If you think the nonprofit tech landscape is nothing but CRMs and data analysis, think again. Games—specifically social games—are growing more popular as tools for driving donor engagement, and it’s not hard to see why. You may have heard of gamification in the for-profit and educational sectors, but here are three key advantages that gamification can garner for your nonprofit.
At its core, gamification is the process of turning an otherwise routine procedure into an exciting, interactive experience. By encouraging donors to compete with each other, nonprofits can incentivize donations, and even make donations part of the game.
Take Sidekick Cycle, a simple, addictive physics game available for the iPhone. Unlike games such as Candy Crush, the more users play the game, the more money they generate for World Bicycle Relief. Players get to indulge their competitive streak guilt-free, and organizations can generate funds and raise awareness for their nonprofit. Talk about a win-win.
Expand your sphere
Check your Facebook notifications. How many Farmville requests do you have? For-profit game designers have already capitalized on the massive viral potential for social games—and nonprofits can, too.
Free Rice, one of the first free-to-play charitable games, benefited from huge word-of-mouth popularity and viral sharing. All those clicks have real-world benefits: Since 2007, Free Rice has collected almost 99 billion grains of rice, which is enough to feed 5.2 million people. Not too shabby for a simple “time-waster” web game.
Go deeper with data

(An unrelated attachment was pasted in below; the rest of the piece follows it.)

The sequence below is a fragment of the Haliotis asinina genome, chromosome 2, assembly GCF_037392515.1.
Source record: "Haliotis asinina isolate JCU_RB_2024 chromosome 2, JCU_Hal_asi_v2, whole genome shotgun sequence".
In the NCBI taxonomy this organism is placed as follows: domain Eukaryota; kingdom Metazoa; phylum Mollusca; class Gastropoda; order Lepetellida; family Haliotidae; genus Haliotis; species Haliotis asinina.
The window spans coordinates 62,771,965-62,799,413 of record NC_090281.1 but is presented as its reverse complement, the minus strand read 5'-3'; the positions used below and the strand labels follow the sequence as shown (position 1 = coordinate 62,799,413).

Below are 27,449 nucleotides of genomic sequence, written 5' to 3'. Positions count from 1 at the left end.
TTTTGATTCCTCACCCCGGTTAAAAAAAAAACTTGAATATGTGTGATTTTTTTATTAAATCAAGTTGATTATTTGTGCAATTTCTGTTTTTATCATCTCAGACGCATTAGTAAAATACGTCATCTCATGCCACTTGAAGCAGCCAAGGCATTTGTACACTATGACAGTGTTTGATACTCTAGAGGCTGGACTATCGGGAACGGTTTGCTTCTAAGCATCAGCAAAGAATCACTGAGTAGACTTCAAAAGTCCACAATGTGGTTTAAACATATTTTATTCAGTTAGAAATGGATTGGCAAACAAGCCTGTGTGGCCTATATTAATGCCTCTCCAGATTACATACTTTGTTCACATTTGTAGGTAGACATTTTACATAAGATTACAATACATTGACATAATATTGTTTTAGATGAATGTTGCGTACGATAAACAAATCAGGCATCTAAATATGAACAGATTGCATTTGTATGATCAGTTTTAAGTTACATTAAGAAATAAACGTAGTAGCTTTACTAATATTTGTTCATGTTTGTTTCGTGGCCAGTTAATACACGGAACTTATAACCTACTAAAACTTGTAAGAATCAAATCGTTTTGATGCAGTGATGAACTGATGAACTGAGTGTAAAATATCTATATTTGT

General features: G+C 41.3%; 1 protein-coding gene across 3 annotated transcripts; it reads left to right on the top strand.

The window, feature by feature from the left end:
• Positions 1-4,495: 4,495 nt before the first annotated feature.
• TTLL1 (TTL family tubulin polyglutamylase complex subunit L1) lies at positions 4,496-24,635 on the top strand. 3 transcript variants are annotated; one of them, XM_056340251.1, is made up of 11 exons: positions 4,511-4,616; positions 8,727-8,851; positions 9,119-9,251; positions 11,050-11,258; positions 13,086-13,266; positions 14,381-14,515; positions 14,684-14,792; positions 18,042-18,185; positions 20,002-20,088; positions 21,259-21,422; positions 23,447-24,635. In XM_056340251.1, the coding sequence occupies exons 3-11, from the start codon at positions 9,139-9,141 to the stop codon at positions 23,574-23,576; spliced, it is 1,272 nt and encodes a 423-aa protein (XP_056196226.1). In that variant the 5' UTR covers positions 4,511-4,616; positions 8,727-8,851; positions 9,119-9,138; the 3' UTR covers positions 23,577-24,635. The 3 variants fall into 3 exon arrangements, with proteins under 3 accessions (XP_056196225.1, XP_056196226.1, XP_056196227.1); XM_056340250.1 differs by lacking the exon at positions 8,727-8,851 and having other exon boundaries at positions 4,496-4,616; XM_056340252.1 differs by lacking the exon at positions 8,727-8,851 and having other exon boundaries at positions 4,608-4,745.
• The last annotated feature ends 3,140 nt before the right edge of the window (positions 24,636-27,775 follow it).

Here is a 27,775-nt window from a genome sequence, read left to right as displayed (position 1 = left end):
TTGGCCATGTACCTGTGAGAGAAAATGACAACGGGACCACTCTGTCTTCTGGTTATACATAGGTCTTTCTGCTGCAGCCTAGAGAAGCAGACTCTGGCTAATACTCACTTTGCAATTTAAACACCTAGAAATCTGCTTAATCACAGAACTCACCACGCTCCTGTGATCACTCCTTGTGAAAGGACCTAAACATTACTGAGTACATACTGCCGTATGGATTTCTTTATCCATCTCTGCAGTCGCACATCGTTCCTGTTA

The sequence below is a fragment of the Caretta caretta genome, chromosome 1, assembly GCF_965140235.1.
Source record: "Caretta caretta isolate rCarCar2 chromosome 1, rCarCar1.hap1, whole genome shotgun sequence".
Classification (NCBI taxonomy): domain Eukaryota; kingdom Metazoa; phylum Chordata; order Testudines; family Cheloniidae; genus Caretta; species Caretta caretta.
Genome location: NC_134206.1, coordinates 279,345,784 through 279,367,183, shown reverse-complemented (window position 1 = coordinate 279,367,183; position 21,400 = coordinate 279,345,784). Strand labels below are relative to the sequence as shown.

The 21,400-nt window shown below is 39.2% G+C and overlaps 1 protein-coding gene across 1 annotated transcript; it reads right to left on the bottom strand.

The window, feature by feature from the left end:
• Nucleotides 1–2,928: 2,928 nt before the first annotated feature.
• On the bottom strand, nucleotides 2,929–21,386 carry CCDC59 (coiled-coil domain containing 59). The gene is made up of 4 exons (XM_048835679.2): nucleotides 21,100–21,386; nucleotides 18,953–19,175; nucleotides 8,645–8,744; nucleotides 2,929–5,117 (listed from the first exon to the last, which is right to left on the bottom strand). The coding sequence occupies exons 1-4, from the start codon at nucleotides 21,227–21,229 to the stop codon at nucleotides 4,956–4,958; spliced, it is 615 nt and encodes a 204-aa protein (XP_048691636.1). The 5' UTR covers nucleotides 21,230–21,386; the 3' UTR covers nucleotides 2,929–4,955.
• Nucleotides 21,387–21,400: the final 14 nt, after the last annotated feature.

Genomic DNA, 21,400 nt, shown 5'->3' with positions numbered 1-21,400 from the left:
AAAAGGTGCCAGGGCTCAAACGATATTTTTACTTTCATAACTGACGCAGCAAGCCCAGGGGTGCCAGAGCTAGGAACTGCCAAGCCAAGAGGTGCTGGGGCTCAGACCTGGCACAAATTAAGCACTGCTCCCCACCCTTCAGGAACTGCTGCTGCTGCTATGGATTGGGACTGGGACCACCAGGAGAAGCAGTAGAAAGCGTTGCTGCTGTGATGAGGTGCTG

It's nearly impossible to market your nonprofit without knowing who your prospective donors are. That's where data comes in. When people play social, online games, they’re often generating enormous amounts of usable data about their charitable interests, behaviors and preferences. That's information your nonprofit can use to hone marketing and outreach, resulting in increased donations and higher ROI. The for-profit sector has been buzzing about the analytical possibilities of combining gamification with big data collection, and it's time nonprofits considered it as well.
The Takeaway: When it comes to donor management, all work and no play puts nonprofits at a disadvantage. Fun and games are powerful tools for driving engagement, collecting donor data and improving your reach.
The preceding is a guest post by Josh Mait, Chief Marketing Officer at Relationship Science LLC (RelSci). He is responsible for guiding the overall marketing strategy and its application across all communication channels for the 2013 launch of the ‘ultimate business development tool'. Prior to RelSci, Josh was Head of Marketing at Gerson Lehrman Group (GLG) where he was responsible for organizational brand strategy, sales enablement, visual and verbal identify and online and offline campaigns and communications. Previously, Josh held the position of Chief Strategy Officer at Tattoo Brand Strategy. At Tattoo, Josh ran new business efforts and strategy development for all client relationships for brands like Cadbury, Starbucks, CNN and Chanel. Before joining Tattoo, Josh was Director of Marketing at Sullivan in New York. Josh has spent his career understanding and developing the consumer and client relationship. Josh is a graduate of Washington University in St. Louis. He lives with his wife Kira and their two children in Brooklyn.